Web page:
If watching an adventure sounds more your speed than participating in one, consider this weekend your wildest expedition. The Dew Tour, a traveling action sports competition that features skate vert and skate park and BMX vert, park and dirt events, rolls into town October 14-17 for its annual championships. Folks like Bucky Lasek, Ryan Sheckler, Paul Rodriguez, 16-year-old Brett Banasiewicz and Olympic wunderkind Shaun White (he’s also freakishly skilled on a skateboard) will compete at the Joint inside the Hard Rock Hotel and on a ramp constructed on top of the pool. Beyond the athleticism on display, the Dew Tour also brings with it a festival village and concerts by N.E.R.D. October 15 and Wavves October 17, both at the Joint.
For a local look, Weekly sat down with motocross legend Carey Hart to talk about action sports in Vegas and this weekend’s best whip trick contest.
How big a deal is it having the Dew Tour Championships in Vegas?
On a lot of levels—not only for me, but for the athletes—it’s a big deal to be able to bring it to Vegas, because there isn’t a whole lot of action sports events that go down in Vegas. For me to be able to have something go down in my hometown, it’s pretty exciting. Over the course of my career, I’m lucky if there was one event a year I was able to get involved with. … I know from the athletes’ standpoint, they’re excited too because typically this is a very Middle America type of event—you know, basketball stadium parking lots or whatever the dynamic may be. So to be able to come to a high-profile place like the Hard Rock Hotel and kind of get the glitz and the glam and the celebrity status of it, it’s exciting.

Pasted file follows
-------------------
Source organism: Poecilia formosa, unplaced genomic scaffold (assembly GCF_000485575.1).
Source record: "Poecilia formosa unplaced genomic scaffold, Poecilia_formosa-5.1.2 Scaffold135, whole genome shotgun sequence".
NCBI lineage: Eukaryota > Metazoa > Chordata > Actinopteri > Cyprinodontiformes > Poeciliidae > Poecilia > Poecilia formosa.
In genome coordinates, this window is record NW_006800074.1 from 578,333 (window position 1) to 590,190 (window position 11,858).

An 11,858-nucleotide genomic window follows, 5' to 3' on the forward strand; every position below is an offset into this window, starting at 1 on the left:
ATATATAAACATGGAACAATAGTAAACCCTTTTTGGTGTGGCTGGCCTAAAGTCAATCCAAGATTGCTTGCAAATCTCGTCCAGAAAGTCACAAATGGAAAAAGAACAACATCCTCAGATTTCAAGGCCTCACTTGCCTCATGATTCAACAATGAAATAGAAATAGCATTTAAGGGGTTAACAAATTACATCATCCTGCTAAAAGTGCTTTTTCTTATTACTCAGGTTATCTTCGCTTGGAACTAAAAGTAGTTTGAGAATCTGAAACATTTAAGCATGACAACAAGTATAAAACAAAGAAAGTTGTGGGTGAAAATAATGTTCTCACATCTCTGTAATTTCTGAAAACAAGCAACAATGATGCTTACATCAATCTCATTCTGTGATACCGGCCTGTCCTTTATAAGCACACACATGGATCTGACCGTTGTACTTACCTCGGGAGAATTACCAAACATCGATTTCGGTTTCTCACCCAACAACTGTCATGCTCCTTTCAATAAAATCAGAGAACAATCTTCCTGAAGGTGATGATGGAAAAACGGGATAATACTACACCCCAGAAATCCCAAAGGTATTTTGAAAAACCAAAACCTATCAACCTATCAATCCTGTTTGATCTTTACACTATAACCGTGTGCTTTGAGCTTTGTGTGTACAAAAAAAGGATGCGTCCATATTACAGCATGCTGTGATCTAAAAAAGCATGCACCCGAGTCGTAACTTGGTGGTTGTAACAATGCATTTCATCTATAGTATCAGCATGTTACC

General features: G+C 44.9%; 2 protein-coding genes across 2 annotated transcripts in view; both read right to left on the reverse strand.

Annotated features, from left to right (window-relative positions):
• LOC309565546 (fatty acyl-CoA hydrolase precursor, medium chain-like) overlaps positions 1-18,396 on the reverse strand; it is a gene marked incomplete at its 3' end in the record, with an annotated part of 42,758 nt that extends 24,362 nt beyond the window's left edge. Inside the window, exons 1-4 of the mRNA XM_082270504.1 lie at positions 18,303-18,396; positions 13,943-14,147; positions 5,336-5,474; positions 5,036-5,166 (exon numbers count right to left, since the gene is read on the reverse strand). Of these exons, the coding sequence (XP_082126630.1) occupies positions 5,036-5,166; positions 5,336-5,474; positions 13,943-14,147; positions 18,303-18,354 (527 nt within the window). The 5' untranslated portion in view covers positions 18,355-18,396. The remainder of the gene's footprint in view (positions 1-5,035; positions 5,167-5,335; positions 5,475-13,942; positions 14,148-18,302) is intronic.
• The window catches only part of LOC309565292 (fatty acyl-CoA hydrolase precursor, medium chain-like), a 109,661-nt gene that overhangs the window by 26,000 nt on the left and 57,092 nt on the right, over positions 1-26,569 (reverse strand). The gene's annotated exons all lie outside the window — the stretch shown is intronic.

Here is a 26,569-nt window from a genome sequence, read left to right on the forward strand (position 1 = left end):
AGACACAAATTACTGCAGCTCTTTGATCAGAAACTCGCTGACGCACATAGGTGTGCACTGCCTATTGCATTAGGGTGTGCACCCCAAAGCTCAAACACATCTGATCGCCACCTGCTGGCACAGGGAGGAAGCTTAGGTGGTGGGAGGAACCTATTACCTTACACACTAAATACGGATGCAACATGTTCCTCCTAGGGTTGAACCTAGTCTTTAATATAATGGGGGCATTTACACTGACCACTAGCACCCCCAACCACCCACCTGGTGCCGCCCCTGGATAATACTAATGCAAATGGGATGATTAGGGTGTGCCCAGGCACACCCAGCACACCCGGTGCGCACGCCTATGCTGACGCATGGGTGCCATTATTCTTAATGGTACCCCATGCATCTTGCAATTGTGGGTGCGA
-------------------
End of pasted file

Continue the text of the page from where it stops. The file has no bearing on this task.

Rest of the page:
You’re hosting a special, one-trick motocross competition. What’s the deal with that?
It’s the best whip contest. Every sport has its trick—in snowboarding it’s a method, skateboarding it’s a backside air—for motocross, it’s how flat and how sideways you can get your motorcycle. It’s a really fun and free-flowing event, and the guy who throws it upside down the best wins.
How are action sports doing in Vegas?
I think it’s on the rise, to be honest. Motocross racing, which is what freestyle motocross kind of stems from ... it might not be as big because the economy’s tough and people may not be able to go out and buy motorcycles like they used to, but we’ve got a pretty solid motocross riding scene here. Luckily enough, Las Vegas has gotten behind building a lot of public skateparks, which is great. In the course of the next 10, 15 years I think you’ll start seeing some really solid guys making that switch to the pro levels coming out of Las Vegas.